Acidity is increasing in some regions of the Chesapeake Bay even faster than is occurring in the open ocean, where it is now recognized that increased levels of atmospheric carbon dioxide dissolve in the seawater thereby making it more acidic. These more acidic conditions in key parts of Chesapeake Bay reduce rates of juvenile oyster shell formation, according to new research published in the journal Estuaries and Coasts.
The study, conducted at the University of Maryland Center for Environmental Science, examined 23 years of water quality data and concluded that significant trends in acidity will have mixed impacts on juvenile oyster growth, with some areas becoming more acidic and others more alkaline.
"The regional changes in acidity revealed in our analysis are greater than what could be caused by increasing atmospheric carbon dioxide alone," said lead author Dr. George Waldbusser of Oregon State University. "We are seeing a complex pattern of increasing acidity in the more saline regions of the Bay, but the opposite trend of decreasing acidity in the less saline waters of the Bay."
"Current average pH values in intermediate salinity waters of the Chesapeake Bay were found in our laboratory studies to decrease rates of shell formation leading to thinner shells of our native oyster," said marine biologist Dr. Roger Newell of the UMCES Horn Point Laboratory. "With oyster populations already at historically low levels, increasingly acidic waters are yet another stressor limiting the recovery of the Bay's oyster populations." In other recent research Newell and colleagues have shown that thinner shells render juvenile oysters increasingly vulnerable to crab predation.
Ms. Erin Voigt, who worked on this project in Dr. Waldbusser's lab at the Chesapeake Biological Laboratory for her senior undergraduate thesis research at St. Mary's College of Maryland noted, "The complex response of oyster shell formation to temperature, salinity, and acidity highlights the need to understand how the entire ecosystem is changing, not just acidity."
The scientists attribute the observed spatial variation in acidity to changes in the base of the food web in the upper Chesapeake Bay. Inputs of nutrients from sewage systems and agriculture promote increased phytoplankton populations in the upper Bay. As these plants grow they absorb large amounts of carbon dioxide from the water column, thereby making waters in that region less acidic. As these phytoplankton are carried toward the ocean by the Bay's currents, they are consumed by animals and bacteria. The respiration of this phytoplankton organic material results in the release of the same carbon dioxide taken up by the phytoplankton, which remains dissolved in the water making it significantly more acidic.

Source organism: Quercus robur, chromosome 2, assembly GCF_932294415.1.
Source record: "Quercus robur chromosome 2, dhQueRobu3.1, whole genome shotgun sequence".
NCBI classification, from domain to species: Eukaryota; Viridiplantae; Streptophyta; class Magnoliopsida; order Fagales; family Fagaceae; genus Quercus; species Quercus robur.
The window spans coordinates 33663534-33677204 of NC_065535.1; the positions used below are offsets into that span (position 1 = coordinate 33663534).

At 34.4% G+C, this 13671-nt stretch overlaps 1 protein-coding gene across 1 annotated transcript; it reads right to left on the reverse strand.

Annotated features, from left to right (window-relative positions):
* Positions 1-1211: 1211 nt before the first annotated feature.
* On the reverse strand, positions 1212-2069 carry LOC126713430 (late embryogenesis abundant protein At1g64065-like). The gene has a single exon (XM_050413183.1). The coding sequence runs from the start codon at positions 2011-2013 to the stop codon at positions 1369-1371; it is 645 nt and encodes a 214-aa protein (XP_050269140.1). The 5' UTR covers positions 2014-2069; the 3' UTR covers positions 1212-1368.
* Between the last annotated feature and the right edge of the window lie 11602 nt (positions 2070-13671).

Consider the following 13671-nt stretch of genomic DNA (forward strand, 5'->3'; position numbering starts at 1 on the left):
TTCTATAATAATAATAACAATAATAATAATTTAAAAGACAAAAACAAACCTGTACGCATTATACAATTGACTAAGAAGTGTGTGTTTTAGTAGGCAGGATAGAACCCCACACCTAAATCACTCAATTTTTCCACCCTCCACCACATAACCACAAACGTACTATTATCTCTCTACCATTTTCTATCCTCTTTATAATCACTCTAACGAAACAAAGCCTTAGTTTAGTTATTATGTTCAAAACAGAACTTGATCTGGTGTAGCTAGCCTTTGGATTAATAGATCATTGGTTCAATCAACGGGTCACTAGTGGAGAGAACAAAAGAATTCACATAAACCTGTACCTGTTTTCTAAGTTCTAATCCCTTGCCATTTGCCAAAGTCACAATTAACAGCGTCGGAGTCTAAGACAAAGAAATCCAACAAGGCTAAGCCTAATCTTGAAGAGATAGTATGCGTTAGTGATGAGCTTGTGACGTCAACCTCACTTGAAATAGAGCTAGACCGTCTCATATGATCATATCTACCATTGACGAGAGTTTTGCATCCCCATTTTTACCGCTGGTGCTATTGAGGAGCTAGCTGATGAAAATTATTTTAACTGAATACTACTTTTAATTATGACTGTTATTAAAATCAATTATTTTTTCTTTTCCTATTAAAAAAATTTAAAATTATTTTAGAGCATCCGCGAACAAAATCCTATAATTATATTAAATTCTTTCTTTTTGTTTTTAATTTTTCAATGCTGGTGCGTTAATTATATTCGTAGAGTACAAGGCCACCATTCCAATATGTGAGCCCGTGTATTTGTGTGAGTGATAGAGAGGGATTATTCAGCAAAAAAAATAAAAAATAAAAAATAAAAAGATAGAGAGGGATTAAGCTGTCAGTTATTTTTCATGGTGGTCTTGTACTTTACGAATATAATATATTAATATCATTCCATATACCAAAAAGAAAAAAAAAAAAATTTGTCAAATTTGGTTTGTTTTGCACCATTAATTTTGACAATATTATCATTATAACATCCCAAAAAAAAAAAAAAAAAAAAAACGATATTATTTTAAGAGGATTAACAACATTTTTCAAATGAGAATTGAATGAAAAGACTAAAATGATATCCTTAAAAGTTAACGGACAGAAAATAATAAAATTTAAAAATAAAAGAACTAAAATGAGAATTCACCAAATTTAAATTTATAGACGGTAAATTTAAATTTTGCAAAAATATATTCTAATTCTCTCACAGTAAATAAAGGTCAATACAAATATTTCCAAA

"Carbon dioxide is a weak acid and whether it is produced by fossil fuel combustion or enhanced phytoplankton growth and decay, the resulting acidic conditions have the same negative effect on shell forming animals, such as oysters and corals," notes Dr. Waldbusser.
"Decreasing acidity in the low salinity waters and increasing acidity in the higher salinity waters of the Bay highlights natural variations that have not typically been considered with respect to increasing atmospheric carbon dioxide in the Chesapeake Bay ecosystem" added Waldbusser. "While these variations in acidity may improve conditions for shellfish in some areas, they may also magnify detrimental impacts in others. What our study indicates is there may be an important shifting baseline and without better measurements we will fail to fully understand impacts on estuarine biota."
However, Dr. Waldbusser cautioned that the long term baseline trends they found in archived Bay Program data sets are just the first step towards understanding acidity changes in Chesapeake Bay due to limitations of traditional pH measurements in estuarine waters and daytime sampling bias.
"Our analysis highlights the need to develop better monitoring and measurement protocols of the carbonate system in highly variable estuarine waters, especially in light of the sensitivity of oyster shell growth to changes in pH, salinity, and temperature."
The above story is based on materials provided by University of Maryland Center for Environmental Science. Note: Materials may be edited for content and length.
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